In keeping with one of this week’s themes on cost-effective health care…I can’t help but point out recent reports on the Affordable Care Act. Just like anything else, sometimes these government interventions have unintended consequences. And it seems that overhauling health insurance may actually be contributing to higher costs.
That is…depending on whom you listen to…
The report on higher costs comes from the Health Care Cost Institute (HCCI) in Washington, DC. The HHCI was created last year to analyze claims data from major health insurers.
And according to the HCCI, health care insurance costs for 40 million workers covered by UnitedHealth, Aetna, and Humana (three of the four largest U.S. health insurers) increased by an average $218 from 2010 to 2011.
The Affordable Care Act tries to limit insurers’ administrative expenses and profits by requiring companies to spend at least 80 percent of their premium revenue on medical services. In theory, this means that health insurance companies have to spend more of their money on providing actual health care services. But to meet that threshold, they may actually be letting prices rise.
The HCCI found that charges for hospital emergency rooms rose nearly 10 percent in 2011, after adjusting for an actual reduction in the intensity of care they delivered. That is, emergency rooms are providing more routine and less urgent care. Which essentially means they did less for more money. Yet another drain on the healthcare system (see “Deadly hazards of ‘urgent care’”).
The law also has encouraged consolidation among hospitals and doctors. This is according to David Holtz-Eakin, a well-informed and sensible analyst who once ran the the nonpartisan Congressional Budget Office after leaving the Bush administration in 2003. This means less competition and more pricing power among larger medical providers which drives costs up.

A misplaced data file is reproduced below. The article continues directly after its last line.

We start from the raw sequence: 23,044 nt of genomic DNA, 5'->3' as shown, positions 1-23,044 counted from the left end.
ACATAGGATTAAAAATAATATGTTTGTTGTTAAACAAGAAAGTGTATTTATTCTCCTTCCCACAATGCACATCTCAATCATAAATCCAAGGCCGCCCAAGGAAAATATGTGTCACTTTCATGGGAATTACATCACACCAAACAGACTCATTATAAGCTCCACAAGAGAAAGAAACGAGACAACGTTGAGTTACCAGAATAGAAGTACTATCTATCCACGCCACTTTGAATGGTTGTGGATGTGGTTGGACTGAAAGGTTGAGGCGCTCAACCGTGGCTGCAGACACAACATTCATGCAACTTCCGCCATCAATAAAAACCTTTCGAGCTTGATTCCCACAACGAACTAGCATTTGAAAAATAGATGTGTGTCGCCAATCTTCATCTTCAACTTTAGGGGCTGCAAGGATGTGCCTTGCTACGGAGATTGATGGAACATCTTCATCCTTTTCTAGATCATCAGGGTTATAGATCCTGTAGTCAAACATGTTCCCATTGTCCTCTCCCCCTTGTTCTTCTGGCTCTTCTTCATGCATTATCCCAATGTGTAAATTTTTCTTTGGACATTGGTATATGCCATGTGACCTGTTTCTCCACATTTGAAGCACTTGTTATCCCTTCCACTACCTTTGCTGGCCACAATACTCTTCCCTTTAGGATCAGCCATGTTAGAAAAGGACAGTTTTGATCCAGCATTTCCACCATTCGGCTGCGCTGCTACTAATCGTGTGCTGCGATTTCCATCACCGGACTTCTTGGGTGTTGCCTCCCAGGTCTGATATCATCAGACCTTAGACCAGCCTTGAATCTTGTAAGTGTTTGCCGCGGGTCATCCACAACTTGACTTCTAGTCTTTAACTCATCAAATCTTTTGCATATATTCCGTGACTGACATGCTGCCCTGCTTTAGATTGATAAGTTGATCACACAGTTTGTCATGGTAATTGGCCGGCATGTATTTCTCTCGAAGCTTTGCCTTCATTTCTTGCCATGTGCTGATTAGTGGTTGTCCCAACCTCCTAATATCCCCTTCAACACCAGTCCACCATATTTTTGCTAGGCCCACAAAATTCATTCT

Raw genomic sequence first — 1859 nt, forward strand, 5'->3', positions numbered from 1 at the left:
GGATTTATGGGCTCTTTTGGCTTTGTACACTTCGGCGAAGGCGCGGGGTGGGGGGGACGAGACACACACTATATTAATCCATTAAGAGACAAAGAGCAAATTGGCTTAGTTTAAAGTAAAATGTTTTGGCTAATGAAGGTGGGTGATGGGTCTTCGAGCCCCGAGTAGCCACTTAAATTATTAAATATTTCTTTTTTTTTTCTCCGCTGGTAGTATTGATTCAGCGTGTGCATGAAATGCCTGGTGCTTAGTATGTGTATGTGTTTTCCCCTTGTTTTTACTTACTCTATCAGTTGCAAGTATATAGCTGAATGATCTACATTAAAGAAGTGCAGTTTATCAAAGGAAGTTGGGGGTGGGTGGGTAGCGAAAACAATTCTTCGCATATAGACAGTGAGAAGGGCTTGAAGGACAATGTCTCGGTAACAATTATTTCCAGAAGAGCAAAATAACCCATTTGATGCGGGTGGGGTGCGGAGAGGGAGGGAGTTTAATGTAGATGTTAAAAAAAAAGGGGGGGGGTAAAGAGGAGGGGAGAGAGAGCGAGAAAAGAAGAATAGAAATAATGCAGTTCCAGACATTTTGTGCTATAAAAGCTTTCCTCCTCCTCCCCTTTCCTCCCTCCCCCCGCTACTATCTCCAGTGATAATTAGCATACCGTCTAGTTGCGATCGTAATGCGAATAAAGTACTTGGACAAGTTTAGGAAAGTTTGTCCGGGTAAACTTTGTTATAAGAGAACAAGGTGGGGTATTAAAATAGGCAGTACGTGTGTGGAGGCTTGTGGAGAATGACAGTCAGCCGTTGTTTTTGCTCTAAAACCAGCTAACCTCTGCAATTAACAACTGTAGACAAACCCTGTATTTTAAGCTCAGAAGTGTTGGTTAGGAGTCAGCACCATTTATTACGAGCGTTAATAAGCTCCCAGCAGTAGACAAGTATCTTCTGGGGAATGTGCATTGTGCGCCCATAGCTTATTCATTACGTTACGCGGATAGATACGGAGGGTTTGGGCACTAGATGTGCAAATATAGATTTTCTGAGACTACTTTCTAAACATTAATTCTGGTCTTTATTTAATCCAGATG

But of course, as with anything having to do with government and politics, there are many sides to the story. The U.S. Health and Human Services Department says that growth of actual health insurance premiums has slowed since the Affordable Care Act.
In the decade before the law’s passage, premiums increased about 8.7 percent a year, on average, according to data from the Kaiser Family Foundation. While premiums rose just 4.5 percent in 2012. The U.S. Health and Human Services Department says the health law’s limits on insurer profits and administrative costs have saved consumers about $2 billion and families will save an average of $2,000 a year on health plans bought from new government-run marketplaces the law creates in 2014.
So are the rising costs in 2011 just a one-time phenomenon? The Altarum Institute’s Center for Sustainable Health Spending in Ann Arbor, Michigan calculates that spending for the health system increased 5.2 percent in 2011. And they say this year it will rise about 4 percent. This is similar to the rates in 2010 and 2009. A spokesman said, “I might be dismayed if the data for 2012 showed it was going up even faster still.” Indeed.
Yet another report from the Atlanta-based Centers for Disease Control showed the number of people with no health insurance at all rose to 47.3 million in the first quarter, from 46.5 million a year earlier. This finding contrasts with a September 12 Census Bureau report that said the number of uninsured Americans declined by more than 1 million in 2011 from 2010.
Just recently a major sit-down restaurant chain (Darden—Red Lobster, Olive Garden, etc.) announced they are converting most of their tens of thousands of employees to part-time to avoid the additional costs imposed on employers by the Affordable Care Act. Meaning they will no longer have employer-sponsored health insurance (just as predicted by critics of this Act). All the while planning to open 500 more restaurants and hire tens of thousands more (but part-time) employees in the next 5 years. More jobs…but without health care or “full-time benefits.”
So here we have the usual double-talk from too many government agencies and institutes involved in issues where they never really belonged. And businesses are acting sensibly from an economic standpoint resulting in fewer employees insured due to the heavy hand of government.
Are health care costs going up or going down due to the Affordable Care Act? Are more people insured or are fewer insured?
It seems we can’t count on government guesses and predictions—or even “independent institutions” to agree on the facts—but will have to wait to see for ourselves. And at the very least, I would bet, without true health care reform, we’ll continue to see the ever-increasing trend of paying more for less…
“The Health Care Cost and Utilization Report: 2011.” From the Health Care Cost Institute, Washington, DC.